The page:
Edward Steven Philip Shack was born in Sudbury, Ontario, on Feb. 11, 1937, to Bill and Lena Shack, Ukrainian immigrants. His father was a crane operator. Eddie was ill for several years as a boy and missed school but was promoted from one grade to the next nonetheless, leaving him unable to read and write. He quit school at 15 and was signed by the Guelph Biltmores, a New York Rangers junior team.
Shack made his N.H.L. debut in the 1958-59 season with the Rangers, who traded him to the Maple Leafs in November 1960. He played for their Stanley Cup championship teams in 1962, ’63, ’64 and ’67.
He was later with the Boston Bruins, the Los Angeles Kings, the Buffalo Sabres, the Pittsburgh Penguins and the Leafs again. He retired after the 1974-75 season with career totals of 239 goals, 226 assists and 1,431 penalty minutes in 1,047 regular-season games. He was in the N.H.L.’s top 10 in penalty minutes four times.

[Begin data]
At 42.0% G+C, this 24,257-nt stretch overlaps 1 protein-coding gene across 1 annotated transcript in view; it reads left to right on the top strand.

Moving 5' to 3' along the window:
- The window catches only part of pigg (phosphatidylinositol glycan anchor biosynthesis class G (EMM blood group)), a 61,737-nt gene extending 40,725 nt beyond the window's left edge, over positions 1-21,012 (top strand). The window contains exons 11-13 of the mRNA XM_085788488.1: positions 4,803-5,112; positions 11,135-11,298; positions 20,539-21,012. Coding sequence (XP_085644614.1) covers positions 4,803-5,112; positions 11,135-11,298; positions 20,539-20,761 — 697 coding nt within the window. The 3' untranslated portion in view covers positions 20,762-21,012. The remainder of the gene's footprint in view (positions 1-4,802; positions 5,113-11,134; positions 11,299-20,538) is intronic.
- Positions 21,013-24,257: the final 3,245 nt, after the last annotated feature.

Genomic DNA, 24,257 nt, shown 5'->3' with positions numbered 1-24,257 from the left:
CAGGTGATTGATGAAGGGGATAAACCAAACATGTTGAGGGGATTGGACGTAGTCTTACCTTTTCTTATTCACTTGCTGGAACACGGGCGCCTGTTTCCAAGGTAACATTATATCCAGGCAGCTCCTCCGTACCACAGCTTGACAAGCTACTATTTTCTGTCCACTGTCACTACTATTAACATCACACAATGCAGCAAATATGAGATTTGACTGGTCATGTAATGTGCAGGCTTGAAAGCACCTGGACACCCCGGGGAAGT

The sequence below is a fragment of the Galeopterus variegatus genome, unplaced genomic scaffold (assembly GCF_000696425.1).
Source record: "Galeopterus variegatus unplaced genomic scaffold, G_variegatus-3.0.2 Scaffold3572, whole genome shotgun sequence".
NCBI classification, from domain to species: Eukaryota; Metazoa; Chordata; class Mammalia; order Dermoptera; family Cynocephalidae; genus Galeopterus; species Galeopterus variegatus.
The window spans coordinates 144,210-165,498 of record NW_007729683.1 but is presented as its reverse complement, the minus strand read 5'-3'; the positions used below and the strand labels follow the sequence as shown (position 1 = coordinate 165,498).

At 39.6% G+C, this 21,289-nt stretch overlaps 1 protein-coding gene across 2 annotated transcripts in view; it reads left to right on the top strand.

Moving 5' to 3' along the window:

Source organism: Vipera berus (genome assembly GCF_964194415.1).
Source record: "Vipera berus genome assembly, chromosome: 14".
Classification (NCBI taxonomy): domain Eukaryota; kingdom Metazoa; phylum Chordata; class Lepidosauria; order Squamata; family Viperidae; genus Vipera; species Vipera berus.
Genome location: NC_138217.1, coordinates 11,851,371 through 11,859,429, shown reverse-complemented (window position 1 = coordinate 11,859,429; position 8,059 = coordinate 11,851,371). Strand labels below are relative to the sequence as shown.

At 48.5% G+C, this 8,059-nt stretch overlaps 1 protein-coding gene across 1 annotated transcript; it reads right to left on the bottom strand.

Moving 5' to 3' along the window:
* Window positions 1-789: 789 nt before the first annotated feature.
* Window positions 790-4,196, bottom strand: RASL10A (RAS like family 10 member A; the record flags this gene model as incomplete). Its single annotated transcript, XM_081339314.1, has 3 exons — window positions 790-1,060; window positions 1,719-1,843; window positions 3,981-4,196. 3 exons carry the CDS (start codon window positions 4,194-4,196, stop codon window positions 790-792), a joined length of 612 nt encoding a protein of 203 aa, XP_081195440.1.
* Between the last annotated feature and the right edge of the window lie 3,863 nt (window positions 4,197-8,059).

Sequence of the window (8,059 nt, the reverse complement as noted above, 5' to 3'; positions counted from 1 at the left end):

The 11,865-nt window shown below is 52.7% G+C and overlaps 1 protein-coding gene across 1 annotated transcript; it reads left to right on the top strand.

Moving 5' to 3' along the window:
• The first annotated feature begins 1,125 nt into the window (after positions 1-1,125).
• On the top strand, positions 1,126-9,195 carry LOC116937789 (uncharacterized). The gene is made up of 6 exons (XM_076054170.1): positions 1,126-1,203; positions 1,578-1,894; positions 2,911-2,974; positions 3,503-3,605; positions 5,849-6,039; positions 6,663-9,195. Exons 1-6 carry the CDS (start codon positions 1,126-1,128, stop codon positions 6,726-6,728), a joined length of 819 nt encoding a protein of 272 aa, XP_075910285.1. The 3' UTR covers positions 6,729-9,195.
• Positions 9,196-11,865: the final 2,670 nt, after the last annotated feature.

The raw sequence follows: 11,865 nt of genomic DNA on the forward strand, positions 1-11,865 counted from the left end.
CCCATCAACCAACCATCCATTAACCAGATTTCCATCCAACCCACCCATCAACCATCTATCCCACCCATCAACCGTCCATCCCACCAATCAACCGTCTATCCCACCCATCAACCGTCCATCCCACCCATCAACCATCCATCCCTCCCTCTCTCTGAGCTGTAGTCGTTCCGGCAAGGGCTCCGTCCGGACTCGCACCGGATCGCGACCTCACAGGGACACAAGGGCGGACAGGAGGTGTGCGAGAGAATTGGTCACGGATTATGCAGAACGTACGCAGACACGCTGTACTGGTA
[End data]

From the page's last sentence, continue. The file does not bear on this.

Though he was illiterate, Shack proved astute in drawing on his popularity for commercial opportunities. “He once told me, ‘I can’t read or write but I can count,’” his former Maple Leafs teammate Dick Duff told The Globe and Mail of Toronto. In his later years Shack was an advocate for literary programs in schools.
He and his wife, Norma (Givens) Shack, who survives him, had two children. A complete list of survivors was not immediately available.
For fans of the Canadiens, the Maple Leafs’ chief rival, Shack was a villain, as Quebec’s premier, François Legault, acknowledged wryly in paying tribute to him in a Twitter posting on his death.
He saluted Shack “with the sentiments of many fans and teams for which he didn’t play,” Mr. Legault said, adding, “We loved to hate him.”